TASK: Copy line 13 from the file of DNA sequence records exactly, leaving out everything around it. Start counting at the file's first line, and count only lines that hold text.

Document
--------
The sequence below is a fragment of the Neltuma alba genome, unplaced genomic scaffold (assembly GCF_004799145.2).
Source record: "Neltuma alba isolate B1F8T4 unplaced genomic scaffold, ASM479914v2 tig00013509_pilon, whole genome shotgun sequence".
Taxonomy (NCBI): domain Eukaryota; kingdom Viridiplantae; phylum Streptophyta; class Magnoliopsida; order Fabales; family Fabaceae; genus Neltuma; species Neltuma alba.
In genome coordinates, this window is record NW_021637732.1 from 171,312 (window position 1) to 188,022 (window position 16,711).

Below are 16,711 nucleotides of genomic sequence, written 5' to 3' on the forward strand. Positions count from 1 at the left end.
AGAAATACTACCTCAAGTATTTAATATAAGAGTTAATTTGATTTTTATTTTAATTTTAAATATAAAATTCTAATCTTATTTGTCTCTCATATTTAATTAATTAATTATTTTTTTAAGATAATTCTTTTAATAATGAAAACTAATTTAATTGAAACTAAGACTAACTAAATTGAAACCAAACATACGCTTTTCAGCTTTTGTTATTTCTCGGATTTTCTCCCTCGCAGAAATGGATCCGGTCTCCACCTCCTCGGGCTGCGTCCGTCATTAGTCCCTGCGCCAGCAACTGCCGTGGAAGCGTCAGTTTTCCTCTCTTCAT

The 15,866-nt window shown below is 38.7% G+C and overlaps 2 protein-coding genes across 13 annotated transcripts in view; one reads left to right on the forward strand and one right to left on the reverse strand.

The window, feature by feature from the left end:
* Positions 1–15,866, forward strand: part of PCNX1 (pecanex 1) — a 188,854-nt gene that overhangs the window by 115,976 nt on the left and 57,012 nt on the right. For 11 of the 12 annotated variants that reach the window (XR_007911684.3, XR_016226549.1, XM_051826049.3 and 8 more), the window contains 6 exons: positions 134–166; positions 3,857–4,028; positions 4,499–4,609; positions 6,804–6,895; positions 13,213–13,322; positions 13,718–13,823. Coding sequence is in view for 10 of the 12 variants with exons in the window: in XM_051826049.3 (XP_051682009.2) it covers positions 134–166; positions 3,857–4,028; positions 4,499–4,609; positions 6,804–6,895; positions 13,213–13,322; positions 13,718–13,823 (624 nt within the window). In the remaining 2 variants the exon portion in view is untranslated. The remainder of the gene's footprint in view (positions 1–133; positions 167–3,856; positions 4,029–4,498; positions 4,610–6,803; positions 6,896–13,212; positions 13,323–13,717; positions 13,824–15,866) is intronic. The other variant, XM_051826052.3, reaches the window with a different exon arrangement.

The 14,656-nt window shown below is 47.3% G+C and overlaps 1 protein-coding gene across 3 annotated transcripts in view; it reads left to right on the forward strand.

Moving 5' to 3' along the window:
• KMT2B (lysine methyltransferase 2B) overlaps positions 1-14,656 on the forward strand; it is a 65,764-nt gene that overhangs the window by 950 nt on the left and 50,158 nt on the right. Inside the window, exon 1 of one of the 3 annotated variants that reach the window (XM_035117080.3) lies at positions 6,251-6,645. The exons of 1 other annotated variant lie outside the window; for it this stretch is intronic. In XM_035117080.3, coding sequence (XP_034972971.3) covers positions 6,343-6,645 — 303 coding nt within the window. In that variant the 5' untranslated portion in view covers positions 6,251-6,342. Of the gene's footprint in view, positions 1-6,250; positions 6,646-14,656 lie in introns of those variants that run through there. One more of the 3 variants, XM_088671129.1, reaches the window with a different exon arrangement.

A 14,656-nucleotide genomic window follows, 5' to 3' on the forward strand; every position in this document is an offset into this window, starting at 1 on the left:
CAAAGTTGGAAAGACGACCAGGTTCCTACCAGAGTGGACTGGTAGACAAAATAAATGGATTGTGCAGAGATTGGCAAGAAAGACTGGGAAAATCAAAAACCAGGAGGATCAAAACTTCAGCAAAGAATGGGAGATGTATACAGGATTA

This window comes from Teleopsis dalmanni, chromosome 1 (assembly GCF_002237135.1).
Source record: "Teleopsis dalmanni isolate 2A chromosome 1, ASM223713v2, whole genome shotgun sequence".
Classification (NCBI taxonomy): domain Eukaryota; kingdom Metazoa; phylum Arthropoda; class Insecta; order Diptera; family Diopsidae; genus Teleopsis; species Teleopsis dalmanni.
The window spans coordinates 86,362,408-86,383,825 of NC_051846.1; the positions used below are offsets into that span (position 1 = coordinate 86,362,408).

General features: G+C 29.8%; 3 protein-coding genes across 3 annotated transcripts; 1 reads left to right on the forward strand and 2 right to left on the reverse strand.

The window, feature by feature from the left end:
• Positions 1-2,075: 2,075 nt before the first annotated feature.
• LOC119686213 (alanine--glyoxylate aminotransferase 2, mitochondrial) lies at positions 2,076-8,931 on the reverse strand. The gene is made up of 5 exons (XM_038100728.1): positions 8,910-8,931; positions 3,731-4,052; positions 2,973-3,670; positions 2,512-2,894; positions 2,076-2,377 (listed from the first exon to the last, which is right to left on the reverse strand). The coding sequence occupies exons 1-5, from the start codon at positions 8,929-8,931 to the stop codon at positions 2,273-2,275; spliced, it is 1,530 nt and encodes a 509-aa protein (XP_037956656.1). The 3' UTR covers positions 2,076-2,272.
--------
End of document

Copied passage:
A 14,656-nucleotide genomic window follows, 5' to 3' on the forward strand; every position in this document is an offset into this window, starting at 1 on the left: